“Useful idiots” only hints at the Chinese government view of western eco-activism and its political manifestations.

    • Athelstan permalink
      March 30, 2017 6:59 pm

      The so called ‘experts’ relentlessly rattle on about, eulogizing over…… China’s industrial miracle and ‘miraculous growth rates’.

      Hmm, well lads let me tell you, that just to stand still China needs a growth rate of ± 7% and currently this places the Chinese miracle in perspective – they are in negative territory and that says something about their recent flexing of strategic and military ambitions – it’s what they do, whether you’re Guatamala or a wannabe super state in terminal decline.

      What is another constant source of discombobulation is that, the self styled cognoscenti, the illiberal commentariat are so forgiving, actually lauding of what still is a staunchly closed authoritarian state which is as colonial as it gets and would make Clive of India – maybe Cec’ blush at their rapacious apetite for raw materials blasted from the African earth or because we ain’t doing it, do the green blob just stick their heads in the sand concerning rare earths so vital for ruinables?

      Indeed ‘our consciences’ the virtue signallers of the left never allow Britain to forget about – its so called colonial legacy but yet have nothing to say about the PRC – RED CHINA and its grandiose land grabs and governmental meddling in the great continent of Africa [and South America, Asia too, see how they now are muscling in on Afghanistan and by actually backing the taleban – a very mendacious foreign interference/intervention – though the Indians and Pakistanis have long held ambitions over the division of Afghanistan and its massive ores and mineral reserves].

      What is going on in the South China sea is nothing short of scandalous and still no one here [UK] bats an eyelid mind you most of ’em [our idiot FCO and MPs] don’t know where it is, even if you showed ’em. How different would it have been if, we still had some sort of Navy…..yet China’s build up and island land grabs are outrageously ignored by the west [not Japan, Aus’ and the USA of course].

      In actual fact, it is Imperial China who should worry us far more than lil ole Putin’s Russia.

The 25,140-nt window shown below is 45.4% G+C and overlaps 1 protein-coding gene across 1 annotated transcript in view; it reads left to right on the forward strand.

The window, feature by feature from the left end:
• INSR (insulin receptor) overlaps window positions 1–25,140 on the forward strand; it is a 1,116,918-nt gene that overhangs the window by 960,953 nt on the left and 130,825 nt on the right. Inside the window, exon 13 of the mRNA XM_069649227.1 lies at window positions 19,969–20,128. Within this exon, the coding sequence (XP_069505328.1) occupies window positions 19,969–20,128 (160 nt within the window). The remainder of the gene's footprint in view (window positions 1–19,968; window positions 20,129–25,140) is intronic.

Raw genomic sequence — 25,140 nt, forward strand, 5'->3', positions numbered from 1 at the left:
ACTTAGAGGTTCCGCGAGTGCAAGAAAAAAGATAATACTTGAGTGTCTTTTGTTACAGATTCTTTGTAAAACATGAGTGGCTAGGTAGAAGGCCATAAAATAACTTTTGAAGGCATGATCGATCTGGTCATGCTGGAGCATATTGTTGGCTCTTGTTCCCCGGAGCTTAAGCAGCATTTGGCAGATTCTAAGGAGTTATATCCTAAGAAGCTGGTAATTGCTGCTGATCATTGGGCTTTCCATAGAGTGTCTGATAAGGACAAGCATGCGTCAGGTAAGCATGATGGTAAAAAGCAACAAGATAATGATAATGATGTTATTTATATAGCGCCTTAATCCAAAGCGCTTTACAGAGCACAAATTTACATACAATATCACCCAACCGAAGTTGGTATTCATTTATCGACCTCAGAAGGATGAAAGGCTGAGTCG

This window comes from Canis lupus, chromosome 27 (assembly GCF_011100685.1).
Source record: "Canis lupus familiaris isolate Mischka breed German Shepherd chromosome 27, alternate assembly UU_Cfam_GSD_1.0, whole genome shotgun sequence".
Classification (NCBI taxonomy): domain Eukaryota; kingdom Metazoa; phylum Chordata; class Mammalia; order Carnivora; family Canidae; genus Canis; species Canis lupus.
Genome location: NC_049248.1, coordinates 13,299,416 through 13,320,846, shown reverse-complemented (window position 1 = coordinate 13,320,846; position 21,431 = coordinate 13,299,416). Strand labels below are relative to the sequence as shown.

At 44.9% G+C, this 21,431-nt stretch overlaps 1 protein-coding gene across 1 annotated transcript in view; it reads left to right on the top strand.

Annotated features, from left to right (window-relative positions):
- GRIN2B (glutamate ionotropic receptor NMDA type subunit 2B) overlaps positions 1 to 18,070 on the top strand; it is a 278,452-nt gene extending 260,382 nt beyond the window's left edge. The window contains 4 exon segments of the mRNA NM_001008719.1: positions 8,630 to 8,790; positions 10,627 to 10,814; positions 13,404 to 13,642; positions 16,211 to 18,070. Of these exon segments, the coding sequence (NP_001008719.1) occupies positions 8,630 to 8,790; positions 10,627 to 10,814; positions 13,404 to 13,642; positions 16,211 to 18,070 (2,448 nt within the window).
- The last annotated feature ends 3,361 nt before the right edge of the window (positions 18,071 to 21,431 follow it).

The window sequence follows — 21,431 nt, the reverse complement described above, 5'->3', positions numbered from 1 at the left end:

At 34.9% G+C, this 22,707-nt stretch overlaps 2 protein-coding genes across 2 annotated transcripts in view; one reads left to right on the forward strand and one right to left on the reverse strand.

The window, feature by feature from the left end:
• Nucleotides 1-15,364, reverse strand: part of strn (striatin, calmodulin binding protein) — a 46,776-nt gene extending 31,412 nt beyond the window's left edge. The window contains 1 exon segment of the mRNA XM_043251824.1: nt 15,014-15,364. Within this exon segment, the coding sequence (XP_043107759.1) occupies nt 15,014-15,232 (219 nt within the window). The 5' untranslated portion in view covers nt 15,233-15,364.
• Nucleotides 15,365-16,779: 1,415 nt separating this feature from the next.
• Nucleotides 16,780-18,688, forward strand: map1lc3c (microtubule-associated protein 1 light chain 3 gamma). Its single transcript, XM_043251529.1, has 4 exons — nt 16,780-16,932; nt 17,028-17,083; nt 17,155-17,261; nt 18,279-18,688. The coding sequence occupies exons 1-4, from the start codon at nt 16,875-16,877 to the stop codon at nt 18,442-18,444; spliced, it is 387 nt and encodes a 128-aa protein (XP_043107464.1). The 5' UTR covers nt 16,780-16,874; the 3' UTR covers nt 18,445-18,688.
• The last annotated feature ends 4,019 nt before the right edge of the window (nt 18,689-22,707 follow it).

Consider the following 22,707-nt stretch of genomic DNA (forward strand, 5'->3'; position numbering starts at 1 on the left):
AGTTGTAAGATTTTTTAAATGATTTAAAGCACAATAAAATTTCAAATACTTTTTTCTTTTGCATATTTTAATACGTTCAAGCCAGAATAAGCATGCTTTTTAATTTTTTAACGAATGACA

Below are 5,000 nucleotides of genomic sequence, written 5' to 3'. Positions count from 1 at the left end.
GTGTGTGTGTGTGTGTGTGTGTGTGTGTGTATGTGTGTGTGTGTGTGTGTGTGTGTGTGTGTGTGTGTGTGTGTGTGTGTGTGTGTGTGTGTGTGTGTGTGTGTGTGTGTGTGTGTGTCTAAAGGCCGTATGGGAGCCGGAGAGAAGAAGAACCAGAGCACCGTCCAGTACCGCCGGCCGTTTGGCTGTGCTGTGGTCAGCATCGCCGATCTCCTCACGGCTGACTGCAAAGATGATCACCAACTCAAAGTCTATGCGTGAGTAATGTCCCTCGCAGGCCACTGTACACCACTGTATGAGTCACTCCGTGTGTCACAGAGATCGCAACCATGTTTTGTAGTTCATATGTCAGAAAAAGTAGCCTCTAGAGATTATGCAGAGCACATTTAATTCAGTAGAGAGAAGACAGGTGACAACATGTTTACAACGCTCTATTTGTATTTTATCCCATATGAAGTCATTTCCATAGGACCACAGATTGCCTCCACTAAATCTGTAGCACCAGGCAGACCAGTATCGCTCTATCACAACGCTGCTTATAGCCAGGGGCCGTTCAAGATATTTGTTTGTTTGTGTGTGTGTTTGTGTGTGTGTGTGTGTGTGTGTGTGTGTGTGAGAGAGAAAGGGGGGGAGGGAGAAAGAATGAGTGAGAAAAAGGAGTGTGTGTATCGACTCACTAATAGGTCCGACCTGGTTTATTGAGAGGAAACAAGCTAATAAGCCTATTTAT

• March 31, 2017 6:38 am

        I’m quite curious about China – Russia relations

        China are indulging the NorKs and literally building up the Spratley Islands – the disputes over territory with Russia are put to one side as China seems to be turning into Russia’s largest petrochemical partner.

        There is much that goes completely unreported in western MSM about the impressive “build out” the Chinese have been conducting across the vastness of central Asia. We are treated to the occasional piece about Chinese trains arriving in Spain without some elaboration of how they got there…

        The Chinese government is playing mahjong and then some.

  3. March 30, 2017 9:05 am

    A report by one bunch of liars – Greenpeace – on another bunch of liars – the Chinese Communist Party. Well, I guess it takes one to know one. But at least we can be sure the Chinese are acting in the best interests of their people – unlike Greenpeace – who’d like to see developed Western peoples reduced to cave dwellers.

    • Gerry, England permalink
      March 30, 2017 12:45 pm

      And given to gullible idiots who so want to believe that China is suffering the same lunacy as the west.

  4. March 31, 2017 12:23 pm

    Apparenly …

    China says Trump’s USA is being selfish about using coal.(h/t WUWT)

    Quite a leap that is – I’d say …..

  5. April 2, 2017 9:08 am

    Reblogged this on ajmarciniak.

Comments are closed.

%d bloggers like this: